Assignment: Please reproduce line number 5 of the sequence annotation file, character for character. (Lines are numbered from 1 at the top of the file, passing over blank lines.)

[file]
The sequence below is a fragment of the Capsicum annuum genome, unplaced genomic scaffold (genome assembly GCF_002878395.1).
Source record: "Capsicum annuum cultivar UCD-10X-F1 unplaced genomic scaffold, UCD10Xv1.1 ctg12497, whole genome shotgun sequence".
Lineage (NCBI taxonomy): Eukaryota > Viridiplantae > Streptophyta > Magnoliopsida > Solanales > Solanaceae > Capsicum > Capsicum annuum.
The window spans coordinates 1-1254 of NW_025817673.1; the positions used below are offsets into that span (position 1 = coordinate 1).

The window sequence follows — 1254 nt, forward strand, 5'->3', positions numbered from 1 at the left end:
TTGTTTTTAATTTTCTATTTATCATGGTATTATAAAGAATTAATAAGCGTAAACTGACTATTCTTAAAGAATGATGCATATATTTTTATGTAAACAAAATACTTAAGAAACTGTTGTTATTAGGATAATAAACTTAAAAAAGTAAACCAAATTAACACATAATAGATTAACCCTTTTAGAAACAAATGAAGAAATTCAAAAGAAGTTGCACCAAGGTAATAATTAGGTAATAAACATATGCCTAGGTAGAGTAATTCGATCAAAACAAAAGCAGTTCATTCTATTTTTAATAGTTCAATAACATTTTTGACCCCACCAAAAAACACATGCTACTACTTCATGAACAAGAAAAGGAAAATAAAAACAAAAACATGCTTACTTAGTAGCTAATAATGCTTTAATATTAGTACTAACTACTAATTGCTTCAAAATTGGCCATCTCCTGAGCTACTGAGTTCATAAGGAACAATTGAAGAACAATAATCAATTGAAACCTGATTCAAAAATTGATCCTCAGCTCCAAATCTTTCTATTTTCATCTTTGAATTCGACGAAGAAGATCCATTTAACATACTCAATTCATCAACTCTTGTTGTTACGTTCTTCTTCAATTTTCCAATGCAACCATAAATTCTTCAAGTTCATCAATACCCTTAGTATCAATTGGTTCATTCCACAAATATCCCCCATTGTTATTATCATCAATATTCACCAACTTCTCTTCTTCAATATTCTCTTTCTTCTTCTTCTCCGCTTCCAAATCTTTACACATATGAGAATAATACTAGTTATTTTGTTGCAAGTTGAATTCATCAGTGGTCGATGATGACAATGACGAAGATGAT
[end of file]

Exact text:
The window sequence follows — 1254 nt, forward strand, 5'->3', positions numbered from 1 at the left end: